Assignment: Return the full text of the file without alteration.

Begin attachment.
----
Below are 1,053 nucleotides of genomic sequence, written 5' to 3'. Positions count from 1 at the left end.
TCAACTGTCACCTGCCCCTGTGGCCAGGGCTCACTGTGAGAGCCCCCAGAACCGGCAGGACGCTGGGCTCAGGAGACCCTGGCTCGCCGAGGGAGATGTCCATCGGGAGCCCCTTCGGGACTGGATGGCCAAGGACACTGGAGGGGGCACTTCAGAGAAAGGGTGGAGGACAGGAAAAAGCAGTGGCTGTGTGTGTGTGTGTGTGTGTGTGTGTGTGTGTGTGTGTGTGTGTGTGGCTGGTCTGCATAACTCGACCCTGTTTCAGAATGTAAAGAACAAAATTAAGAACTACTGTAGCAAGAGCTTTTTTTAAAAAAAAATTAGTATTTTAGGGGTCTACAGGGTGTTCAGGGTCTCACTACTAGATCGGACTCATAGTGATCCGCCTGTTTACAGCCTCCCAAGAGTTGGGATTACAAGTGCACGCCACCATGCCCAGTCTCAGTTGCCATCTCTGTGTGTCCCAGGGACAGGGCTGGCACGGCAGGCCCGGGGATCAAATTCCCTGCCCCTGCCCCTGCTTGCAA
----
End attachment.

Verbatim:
Below are 1,053 nucleotides of genomic sequence, written 5' to 3'. Positions count from 1 at the left end.
TCAACTGTCACCTGCCCCTGTGGCCAGGGCTCACTGTGAGAGCCCCCAGAACCGGCAGGACGCTGGGCTCAGGAGACCCTGGCTCGCCGAGGGAGATGTCCATCGGGAGCCCCTTCGGGACTGGATGGCCAAGGACACTGGAGGGGGCACTTCAGAGAAAGGGTGGAGGACAGGAAAAAGCAGTGGCTGTGTGTGTGTGTGTGTGTGTGTGTGTGTGTGTGTGTGTGTGTGTGTGGCTGGTCTGCATAACTCGACCCTGTTTCAGAATGTAAAGAACAAAATTAAGAACTACTGTAGCAAGAGCTTTTTTTAAAAAAAAATTAGTATTTTAGGGGTCTACAGGGTGTTCAGGGTCTCACTACTAGATCGGACTCATAGTGATCCGCCTGTTTACAGCCTCCCAAGAGTTGGGATTACAAGTGCACGCCACCATGCCCAGTCTCAGTTGCCATCTCTGTGTGTCCCAGGGACAGGGCTGGCACGGCAGGCCCGGGGATCAAATTCCCTGCCCCTGCCCCTGCTTGCAA